All my life, said Voltaire, "I have never made but one prayer. … ‘Oh Lord, make my enemies ridiculous.’ And God granted it."
George Bush must have been praying the same way lately.
In his "Plan for Victory" address to the Naval Academy, the president declared: "Against this adversary, there is only one effective response: We will never back down. We will never give in. And we will never accept anything less than complete victory."
This is what one expects of a commander in chief in wartime, speaking to the patriotic young midshipmen, who roared approval.
To which Democratic National Committee Chairman Howard Dean instantly retorted, "The idea that we’re going to win this war … is just plain wrong."
How’s that for a Churchillian, "we-shall-fight-on-the-beaches … we-shall-never-surrender" moment?
Sunday on "Face the Nation," John Kerry said to Bob Schieffer: "There is no reason, Bob, that young American soldiers need to be going into the homes of Iraqis in the dead of night, terrorizing kids and children, you know, women, breaking … the historical customs, religious customs. … Iraqis should be doing that."
After the laughter died, Democratic spin-doctors were out in force explaining that Kerry was not calling U.S. troops terrorists.
After Bush went before the Council of Foreign Relations to report some progress in the war, House Minority Leader Nancy Pelosi headed for the cameras to sneer: "Just because he says things are improving doesn’t make it so. … The president says the security situation on the ground is better. It is not."
How’s that for a morale booster?
Rep. Jack Murtha added, "Bush’s plan is to stay the course and hope."
But, surely, hope is superior to this remorseless despair and defeatism oozing out of the Democratic Party. One wonders what Jack Murtha’s old Marine buddies think when they hear him — day in, day out — wail that all is lost and the U.S. Army is "broken, worn out" and "living hand to mouth."
"They have a right to criticize who have a heart to help," said Lincoln. Listening to Democrats, it is hard to discern any of the later, outside of Sen. Joe Lieberman. Whatever one thinks of the war, the party is revealing itself to be so steeped in pessimism that it is unfit to lead the nation. Who could vote for such a party?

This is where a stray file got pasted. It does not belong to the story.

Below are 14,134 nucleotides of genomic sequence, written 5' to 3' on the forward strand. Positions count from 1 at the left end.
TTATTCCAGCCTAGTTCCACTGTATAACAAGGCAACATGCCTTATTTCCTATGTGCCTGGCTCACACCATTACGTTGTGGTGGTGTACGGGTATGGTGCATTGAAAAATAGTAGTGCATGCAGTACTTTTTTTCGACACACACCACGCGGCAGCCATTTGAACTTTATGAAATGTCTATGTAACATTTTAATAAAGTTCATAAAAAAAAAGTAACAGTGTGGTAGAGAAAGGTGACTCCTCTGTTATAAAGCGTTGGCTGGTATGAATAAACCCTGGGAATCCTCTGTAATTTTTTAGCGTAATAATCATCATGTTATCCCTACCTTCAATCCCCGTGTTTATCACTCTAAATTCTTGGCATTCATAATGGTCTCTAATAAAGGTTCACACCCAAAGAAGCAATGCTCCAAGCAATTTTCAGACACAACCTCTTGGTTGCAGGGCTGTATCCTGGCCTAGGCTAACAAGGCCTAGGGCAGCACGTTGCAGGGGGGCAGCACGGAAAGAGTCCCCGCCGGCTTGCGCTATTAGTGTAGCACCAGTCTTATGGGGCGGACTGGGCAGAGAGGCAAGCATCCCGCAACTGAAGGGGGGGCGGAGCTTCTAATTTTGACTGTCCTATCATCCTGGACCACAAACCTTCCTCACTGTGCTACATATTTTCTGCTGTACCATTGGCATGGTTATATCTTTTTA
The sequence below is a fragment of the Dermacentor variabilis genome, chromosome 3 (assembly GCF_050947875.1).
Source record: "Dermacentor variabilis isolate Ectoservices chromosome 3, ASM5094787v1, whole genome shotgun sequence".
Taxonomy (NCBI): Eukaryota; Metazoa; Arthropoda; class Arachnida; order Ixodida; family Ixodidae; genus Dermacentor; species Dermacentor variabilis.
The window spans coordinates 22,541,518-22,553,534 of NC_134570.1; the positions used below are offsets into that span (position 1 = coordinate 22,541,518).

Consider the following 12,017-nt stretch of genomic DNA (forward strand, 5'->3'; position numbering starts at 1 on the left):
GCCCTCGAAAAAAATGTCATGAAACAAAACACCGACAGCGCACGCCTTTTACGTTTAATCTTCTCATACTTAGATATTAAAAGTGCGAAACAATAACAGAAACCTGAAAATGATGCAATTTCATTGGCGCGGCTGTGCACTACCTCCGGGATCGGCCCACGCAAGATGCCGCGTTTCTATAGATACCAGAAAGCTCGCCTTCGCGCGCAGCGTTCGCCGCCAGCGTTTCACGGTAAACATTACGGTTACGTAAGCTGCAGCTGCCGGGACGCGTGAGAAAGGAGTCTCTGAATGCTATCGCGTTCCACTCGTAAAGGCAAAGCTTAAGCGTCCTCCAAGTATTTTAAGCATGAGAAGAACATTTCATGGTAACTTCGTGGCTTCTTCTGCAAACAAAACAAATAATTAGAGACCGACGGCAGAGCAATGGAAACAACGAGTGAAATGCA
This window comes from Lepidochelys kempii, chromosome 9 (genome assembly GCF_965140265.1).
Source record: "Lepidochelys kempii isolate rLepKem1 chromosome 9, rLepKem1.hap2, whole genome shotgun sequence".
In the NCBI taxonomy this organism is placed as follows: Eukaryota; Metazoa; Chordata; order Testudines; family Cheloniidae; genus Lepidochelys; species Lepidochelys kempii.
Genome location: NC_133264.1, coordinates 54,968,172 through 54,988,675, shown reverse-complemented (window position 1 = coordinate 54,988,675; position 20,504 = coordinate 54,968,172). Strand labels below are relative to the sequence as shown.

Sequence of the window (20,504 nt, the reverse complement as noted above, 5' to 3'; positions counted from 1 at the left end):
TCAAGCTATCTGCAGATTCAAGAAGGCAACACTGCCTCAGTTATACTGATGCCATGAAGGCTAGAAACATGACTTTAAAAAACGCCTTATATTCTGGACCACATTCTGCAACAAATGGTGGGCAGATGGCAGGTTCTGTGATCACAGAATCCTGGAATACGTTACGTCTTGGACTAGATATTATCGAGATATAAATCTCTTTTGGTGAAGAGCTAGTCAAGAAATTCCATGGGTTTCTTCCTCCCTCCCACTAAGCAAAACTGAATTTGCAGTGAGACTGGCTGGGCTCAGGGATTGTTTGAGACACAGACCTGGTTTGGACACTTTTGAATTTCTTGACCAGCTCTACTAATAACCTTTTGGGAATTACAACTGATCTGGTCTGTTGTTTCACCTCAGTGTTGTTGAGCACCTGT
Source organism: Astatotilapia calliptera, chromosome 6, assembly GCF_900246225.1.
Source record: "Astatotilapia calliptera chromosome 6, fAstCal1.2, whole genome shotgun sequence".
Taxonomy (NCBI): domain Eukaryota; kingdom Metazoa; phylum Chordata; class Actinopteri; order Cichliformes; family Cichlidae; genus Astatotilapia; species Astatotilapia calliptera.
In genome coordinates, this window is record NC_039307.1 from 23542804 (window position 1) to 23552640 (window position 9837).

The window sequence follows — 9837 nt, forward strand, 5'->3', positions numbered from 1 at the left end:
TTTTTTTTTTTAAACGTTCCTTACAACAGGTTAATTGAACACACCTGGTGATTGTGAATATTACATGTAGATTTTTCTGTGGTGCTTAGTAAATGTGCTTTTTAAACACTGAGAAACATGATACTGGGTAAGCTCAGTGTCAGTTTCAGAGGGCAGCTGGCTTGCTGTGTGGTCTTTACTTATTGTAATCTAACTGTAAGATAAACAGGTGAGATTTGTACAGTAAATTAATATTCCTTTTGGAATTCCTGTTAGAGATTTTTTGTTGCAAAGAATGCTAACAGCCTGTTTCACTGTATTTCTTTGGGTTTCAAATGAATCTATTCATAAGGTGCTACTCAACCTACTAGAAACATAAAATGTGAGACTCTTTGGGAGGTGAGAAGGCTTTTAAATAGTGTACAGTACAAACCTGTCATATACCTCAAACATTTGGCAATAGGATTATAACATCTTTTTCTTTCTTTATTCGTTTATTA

Democrats are again courting a perception that they are not really a loyal opposition at all, but a party of defeat and retreat, whose worst nightmare would be to see George Bush emerge as a victorious president in a war they said we could not win. This is precisely the perception Democrats created in the last days of Vietnam — and they paid a hellish price for it.
Half the nation now believes the war was a mistake and wants U.S. troop withdrawals to begin. But no patriot wants to see Iraq collapse into chaos and civil war, and everything for which 2,100 Americans died and 16,000 suffered washed down a sewer.
But if President Bush is doing his duty in rallying the nation not to cut and run, there appears to be a disconnect between his policy and reality. If, after 30 months and 150,000 troops in Iraq, the insurgency is not defeated, how will we achieve victory when we withdraw 20,000 after this week’s elections and another 40,000 next year, bringing U.S. troop levels to 100,000 by Election Day 2006?
While undeniably true that the U.S. military presence is a primary cause of the Sunni insurgency, it is also true that the U.S. military presence alone stands between the insurgency and victory in the Sunni provinces of the west.
As U.S. forces are drawn down and Iraqi forces "stand up," in Bush’s phrase, we are going to face a moment when our Iraqis are going to have to engage and defeat an insurgency we have been unable to beat with 150,000 of the best-trained anti-insurgency troops in the world. What leads us to believe they can hack it, if, after three years, we couldn’t?
Murtha’s depiction of the Army as "broken, worn out … living hand to mouth" sounds like the Army of Northern Virginia after the fall of Petersburg. It is surely an exaggeration. But the Army is stretched — including Reserves, Guard and combat units, some of which are headed back for second and third tours. This cannot continue.
As our moment of truth in Vietnam came in the Tet Offensive of 1968 that broke Lyndon Johnson, Bush’s "Tet moment" is coming in Iraq, almost surely in 2006, when the insurgency appears to be growing in strength and confidence, and the new government appears shaky.
If his generals come to him, then, and say: Mr. President, we have to stop the withdrawals and may need more troops to stave off a collapse — what does Bush do? Almost certainly, we shall find out in the new year.
Meanwhile, Bush should keep praying Voltaire’s prayer.
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